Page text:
Woke folk won’t even walk on the mild side, by Nick Cater.
Rock stars once regarded offending people as an essential part of the job. Indeed, for a glorious period in the late 1970s after the arrival of the Sex Pistols, the imperative to scandalise ranked above the requirement to learn an instrument.
Today, however, any artist with a career that began more than 10 minutes ago is liable to fall victim to “cancel culture”, which happens to be the Macquarie Dictionary’s 2019 word of the year. To suggest that it is two words would be an unwarranted cultural presupposition. The rise of cancel culture explains why you won’t be hearing the Rolling Stones’ Brown Sugar or Under My Thumb on an FM radio station any time soon.
The cancel culture’s objection to “faggot” explains why Dire Straits’ Money for Nothing has been banned by the Canadian Broadcast Standards Council.
Homophobic hate speech also would rule out Taylor Swift’s Picture to Burn and Katy Perry’s Ur So Gay.
Lou Reed’s borderline-transphobic Walk on the Wild Side wouldn’t get a look-in.
Paul McCartney and Stevie Wonder’s anthem to racial equality, Ebony and Ivory, has been promoted from mildly irritating to highly problematic. The contemporary zeitgeist favours rappers such as Noname who refuses to dance on stage for white people. On the plus side, the avoidance of racial stereotypes and cultural appropriation means we may never again have to listen to Carl Douglas’s 1974 hit Kung Fu Fighting.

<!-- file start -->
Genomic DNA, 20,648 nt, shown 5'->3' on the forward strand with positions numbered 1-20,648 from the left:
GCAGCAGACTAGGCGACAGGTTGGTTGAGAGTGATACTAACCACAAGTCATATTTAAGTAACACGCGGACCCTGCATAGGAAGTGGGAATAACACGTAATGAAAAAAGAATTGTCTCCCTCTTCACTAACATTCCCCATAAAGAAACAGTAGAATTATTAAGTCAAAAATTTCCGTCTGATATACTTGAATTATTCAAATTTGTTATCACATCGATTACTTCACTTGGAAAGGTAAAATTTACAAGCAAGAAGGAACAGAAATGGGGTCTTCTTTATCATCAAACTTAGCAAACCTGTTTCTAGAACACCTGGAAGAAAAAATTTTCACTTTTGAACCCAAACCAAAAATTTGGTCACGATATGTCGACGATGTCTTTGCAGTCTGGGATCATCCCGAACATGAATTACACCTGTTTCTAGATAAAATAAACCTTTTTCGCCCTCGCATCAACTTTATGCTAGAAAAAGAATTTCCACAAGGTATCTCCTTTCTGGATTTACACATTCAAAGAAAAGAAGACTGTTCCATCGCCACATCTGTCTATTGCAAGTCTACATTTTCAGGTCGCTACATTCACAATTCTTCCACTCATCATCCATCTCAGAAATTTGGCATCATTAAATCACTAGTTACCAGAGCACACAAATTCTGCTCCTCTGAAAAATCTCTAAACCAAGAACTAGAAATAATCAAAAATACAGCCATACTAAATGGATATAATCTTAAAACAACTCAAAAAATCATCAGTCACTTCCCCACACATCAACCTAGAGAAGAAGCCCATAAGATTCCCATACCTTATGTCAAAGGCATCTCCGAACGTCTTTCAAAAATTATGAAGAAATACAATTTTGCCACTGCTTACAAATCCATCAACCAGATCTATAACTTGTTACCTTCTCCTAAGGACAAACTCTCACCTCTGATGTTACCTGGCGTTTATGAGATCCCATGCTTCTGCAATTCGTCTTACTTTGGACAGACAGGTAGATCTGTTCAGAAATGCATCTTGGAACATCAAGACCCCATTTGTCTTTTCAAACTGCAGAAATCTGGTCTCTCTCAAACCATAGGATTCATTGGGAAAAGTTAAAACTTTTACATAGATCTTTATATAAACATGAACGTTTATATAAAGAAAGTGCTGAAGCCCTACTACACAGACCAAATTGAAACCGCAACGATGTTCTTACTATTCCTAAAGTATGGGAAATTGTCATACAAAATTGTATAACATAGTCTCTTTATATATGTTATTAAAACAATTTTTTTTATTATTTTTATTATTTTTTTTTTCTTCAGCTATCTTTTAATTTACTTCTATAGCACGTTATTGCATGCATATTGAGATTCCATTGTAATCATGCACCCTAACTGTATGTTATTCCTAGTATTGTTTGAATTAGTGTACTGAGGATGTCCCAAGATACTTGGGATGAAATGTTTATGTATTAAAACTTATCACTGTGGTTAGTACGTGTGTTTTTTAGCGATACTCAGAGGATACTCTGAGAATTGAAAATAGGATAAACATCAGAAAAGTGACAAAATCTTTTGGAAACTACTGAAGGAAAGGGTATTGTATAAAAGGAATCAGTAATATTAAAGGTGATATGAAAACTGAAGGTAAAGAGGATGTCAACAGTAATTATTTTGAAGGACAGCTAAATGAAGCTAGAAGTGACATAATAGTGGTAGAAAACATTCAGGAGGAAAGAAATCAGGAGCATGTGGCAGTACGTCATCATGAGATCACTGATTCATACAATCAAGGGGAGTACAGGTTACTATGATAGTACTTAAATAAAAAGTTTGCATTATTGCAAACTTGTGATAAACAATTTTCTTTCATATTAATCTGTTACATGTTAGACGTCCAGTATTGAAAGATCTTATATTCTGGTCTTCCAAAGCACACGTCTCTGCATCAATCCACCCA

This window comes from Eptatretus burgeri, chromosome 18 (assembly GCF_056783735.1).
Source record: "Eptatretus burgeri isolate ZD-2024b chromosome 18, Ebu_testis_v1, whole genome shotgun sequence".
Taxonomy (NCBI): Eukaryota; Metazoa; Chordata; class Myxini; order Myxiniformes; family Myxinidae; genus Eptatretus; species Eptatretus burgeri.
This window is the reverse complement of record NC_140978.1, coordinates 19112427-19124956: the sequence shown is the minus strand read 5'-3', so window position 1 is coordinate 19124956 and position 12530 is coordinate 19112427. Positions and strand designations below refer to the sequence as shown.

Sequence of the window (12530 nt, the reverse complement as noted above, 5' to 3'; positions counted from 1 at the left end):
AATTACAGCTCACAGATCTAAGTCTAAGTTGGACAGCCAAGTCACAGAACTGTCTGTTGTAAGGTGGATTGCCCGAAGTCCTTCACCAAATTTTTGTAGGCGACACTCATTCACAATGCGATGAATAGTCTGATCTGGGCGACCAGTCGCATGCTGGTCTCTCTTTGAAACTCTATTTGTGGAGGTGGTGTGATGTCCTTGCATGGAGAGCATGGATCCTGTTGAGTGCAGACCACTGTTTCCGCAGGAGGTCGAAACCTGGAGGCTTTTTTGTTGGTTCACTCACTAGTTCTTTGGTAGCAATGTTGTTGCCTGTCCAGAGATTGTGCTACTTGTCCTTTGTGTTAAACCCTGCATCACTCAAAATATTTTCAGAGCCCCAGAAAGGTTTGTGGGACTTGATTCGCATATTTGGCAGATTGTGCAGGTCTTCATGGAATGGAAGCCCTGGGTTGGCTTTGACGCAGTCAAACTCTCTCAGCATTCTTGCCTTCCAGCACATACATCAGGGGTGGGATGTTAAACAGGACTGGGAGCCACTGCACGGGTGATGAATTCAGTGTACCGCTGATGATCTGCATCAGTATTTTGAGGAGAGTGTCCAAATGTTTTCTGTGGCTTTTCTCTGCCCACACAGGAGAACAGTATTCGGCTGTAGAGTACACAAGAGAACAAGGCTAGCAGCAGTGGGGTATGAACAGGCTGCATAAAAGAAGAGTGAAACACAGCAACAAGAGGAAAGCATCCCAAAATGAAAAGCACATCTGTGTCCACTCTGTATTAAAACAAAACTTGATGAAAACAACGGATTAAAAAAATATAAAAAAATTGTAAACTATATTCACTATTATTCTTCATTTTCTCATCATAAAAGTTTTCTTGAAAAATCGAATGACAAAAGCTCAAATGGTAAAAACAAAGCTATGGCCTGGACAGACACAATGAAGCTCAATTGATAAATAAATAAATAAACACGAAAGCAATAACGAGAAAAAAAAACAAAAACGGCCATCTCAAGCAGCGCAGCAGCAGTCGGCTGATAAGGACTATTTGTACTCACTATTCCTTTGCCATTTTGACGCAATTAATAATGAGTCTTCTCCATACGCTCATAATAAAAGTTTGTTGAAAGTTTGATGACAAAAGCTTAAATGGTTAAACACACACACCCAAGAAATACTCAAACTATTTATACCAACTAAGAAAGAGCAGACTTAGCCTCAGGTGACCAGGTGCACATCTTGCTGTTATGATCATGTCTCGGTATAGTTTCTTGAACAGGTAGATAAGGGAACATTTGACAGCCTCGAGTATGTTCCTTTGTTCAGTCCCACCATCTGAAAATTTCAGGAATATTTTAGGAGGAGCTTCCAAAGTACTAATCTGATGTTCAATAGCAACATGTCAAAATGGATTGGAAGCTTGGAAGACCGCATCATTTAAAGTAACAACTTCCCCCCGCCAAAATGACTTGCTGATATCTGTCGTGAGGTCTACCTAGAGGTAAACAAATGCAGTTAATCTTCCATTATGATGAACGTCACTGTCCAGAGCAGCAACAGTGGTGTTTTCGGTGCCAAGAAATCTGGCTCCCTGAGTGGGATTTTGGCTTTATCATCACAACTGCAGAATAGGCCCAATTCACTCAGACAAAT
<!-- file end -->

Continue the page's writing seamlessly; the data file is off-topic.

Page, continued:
You can’t be too careful these days. Actor Benedict Cumberbatch has yet to recover after he referred to “coloured actors” in an American TV interview four years ago. What he should have said, of course, was “actors of colour”. …
One hesitates to refer to religion in these judgmental times, even at Christmas.
Yet we cannot but reflect that cancel culture is yet another of the birth pains of a new religion, ugly and badly formed, conceived to take the place of the old religion from which many of us drew our moral compass as recently as five minutes ago.
Cancel culture was what once drove the Catholic Church to excommunicate heretics, pull out their fingernails and burn them at the stake. …
The new religion, like the old one, requires us to wrestle with seeming contradictions.
- Why in the name of the they-hood of humankind are people so readily excluded in the cause of inclusivity?
- Why does their God, if they have one, appear to care more for the suffering of some minority groups than others?
- How does their declared love of global humanity fit with their contempt for their neighbours? …
Who appointed this new priesthood and why do they spend so much time on Twitter?